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David J. Demas, TriState Capital Holdings, Inc. - CFO [28]

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Yes. So Mike, thanks for the time to look this up. You'll see this in the K, which will be filed somewhere around February 15. Our Private Banking reserves were $1.9 million at the end of the period, $5.7 million for Commercial and Industrial; $5.5 million for CRE; for a total of about $13.2 million in total allowance.

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Michael Perito, Keefe, Bruyette, & Woods, Inc., Research Division - Analyst [29]

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And do you guys feel that those reserve levels, like as a percentage of the portfolios are fairly good assumptions to be maintained going forward?

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James Francis Getz, TriState Capital Holdings, Inc. - Chairman, President & CEO [30]

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Yes, we do and let me tell you why we feel that way. There is continual oversight of that book of business. For example, every single 7 or rated credit here, every single one, there's only $7.4 million of classified loans and the adverse rated credits are less than $25 million; every single one of those credits are reviewed by the executive management team of this company every single month. And it's looked at very closely and we have a good understanding of each of them, in that regard.

We have a process and a discipline in place that every quarter that all the loans rated 6 or higher continually are reviewed on a periodic basis by our credit committee. We have in place a refined portfolio management team, as you're aware in your industry and in the asset management industry, you can have a career as a security analyst, okay.

We've created a career for a credit analyst here at TriState, which you do not find in the banking business, where they can see a path that they can make a nice 6 figure income. So we have top quality people here looking at the credits and we feel really pretty comfortable with it and we're comfortable with all the numbers we have in place at this point.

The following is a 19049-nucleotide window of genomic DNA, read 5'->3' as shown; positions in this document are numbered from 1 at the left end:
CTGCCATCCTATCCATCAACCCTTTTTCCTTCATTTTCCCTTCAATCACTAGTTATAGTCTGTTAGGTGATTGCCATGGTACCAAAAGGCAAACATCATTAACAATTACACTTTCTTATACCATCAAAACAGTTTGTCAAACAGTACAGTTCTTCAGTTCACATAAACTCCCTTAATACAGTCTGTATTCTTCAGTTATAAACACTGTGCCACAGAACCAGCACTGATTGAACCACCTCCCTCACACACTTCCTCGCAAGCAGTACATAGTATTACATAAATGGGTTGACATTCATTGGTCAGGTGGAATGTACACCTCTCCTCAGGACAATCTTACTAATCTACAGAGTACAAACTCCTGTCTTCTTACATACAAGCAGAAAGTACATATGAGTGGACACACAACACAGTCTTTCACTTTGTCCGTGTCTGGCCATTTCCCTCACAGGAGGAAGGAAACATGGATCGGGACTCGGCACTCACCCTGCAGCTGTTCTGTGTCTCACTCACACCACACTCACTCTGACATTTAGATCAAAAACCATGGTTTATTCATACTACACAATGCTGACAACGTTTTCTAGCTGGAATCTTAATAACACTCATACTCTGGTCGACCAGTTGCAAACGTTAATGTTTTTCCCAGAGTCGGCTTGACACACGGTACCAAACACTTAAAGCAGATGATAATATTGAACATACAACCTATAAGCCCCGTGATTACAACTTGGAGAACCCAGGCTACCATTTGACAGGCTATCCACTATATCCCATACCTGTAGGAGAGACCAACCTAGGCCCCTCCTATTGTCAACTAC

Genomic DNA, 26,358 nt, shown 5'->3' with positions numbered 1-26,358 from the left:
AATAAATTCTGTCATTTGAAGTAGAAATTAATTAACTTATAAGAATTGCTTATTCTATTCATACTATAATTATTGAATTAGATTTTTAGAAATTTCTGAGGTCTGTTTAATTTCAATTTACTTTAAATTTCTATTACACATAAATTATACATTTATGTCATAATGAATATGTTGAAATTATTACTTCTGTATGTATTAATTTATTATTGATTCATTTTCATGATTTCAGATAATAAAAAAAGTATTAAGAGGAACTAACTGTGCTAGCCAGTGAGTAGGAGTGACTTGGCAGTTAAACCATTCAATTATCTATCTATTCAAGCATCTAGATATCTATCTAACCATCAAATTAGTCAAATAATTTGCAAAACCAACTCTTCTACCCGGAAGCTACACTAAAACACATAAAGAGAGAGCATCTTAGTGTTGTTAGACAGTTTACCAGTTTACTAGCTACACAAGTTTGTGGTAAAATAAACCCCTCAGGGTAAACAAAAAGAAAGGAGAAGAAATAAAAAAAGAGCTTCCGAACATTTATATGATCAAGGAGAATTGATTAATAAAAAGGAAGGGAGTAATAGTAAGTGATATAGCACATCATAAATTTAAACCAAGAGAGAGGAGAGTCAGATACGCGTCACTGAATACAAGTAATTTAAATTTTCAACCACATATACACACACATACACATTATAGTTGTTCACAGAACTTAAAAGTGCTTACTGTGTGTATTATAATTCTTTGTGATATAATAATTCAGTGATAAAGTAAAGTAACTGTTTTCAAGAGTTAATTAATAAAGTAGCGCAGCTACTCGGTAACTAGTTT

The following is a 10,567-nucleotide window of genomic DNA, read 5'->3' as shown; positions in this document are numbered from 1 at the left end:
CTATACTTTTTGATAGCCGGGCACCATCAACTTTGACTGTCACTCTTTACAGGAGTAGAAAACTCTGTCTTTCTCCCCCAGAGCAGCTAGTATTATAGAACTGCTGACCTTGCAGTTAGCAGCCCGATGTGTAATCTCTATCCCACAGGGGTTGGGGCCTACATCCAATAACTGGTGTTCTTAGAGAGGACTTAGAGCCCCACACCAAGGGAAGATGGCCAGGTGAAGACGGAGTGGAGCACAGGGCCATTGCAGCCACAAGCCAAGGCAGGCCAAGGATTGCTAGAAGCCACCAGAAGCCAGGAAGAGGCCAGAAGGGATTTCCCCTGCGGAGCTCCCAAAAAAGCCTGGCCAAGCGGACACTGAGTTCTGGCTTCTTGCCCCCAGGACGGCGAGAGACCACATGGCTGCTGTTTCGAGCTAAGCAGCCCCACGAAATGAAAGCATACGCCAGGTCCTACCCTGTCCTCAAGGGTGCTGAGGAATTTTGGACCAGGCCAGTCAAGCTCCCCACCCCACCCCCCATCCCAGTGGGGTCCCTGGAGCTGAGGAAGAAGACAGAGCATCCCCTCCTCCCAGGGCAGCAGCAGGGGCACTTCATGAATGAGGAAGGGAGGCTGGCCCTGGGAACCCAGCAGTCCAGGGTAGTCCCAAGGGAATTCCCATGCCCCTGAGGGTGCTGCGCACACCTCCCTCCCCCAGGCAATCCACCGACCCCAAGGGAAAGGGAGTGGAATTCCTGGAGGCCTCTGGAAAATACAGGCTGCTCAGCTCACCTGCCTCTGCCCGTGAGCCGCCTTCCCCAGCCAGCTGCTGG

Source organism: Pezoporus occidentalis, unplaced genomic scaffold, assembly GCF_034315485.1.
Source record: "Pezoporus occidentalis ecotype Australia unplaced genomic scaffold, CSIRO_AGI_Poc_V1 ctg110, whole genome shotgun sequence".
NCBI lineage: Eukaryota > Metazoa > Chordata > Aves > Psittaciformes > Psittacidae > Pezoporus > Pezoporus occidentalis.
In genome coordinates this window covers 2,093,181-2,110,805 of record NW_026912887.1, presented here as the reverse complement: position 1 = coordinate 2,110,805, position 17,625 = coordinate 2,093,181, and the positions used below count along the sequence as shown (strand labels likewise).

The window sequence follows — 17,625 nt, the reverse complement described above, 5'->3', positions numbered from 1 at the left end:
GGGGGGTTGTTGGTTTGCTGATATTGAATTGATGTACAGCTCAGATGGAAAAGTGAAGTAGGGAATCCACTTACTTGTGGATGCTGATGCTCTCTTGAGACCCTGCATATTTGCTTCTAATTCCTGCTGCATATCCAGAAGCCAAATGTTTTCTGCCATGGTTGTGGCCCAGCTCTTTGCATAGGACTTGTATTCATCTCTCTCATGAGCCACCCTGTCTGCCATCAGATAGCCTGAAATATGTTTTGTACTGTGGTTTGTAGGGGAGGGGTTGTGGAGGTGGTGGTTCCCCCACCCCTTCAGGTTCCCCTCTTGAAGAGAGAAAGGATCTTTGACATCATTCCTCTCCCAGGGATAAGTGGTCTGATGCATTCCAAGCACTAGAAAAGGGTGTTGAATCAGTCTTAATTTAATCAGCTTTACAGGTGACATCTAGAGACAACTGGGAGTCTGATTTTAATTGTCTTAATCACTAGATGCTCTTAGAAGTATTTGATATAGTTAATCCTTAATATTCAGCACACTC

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David J. Demas, TriState Capital Holdings, Inc. - CFO [31]

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Just to follow up on that, I think we had a fair number of recoveries for 2018. I'd ask you to look back on our history of allowance to total loans over the past 3 to 5 years and that's probably a sense of where we'll end up by the end of the year.

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Operator [32]

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And the next question will be from Daniel Cardenas of Raymond James.

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Daniel Edward Cardenas, Raymond James & Associates, Inc., Research Division - Research Analyst [33]

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Just a couple quick questions, as most of my other questions have been answered. In terms of the line utilization number that you saw on the private banking side, how does that number compare to previous quarters in '18? And are you seeing any significant change so far in 2019?

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James Francis Getz, TriState Capital Holdings, Inc. - Chairman, President & CEO [34]

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It's in line with previous quarters. So we're not really seeing much change in it at all, it's historically been in that range.

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Daniel Edward Cardenas, Raymond James & Associates, Inc., Research Division - Research Analyst [35]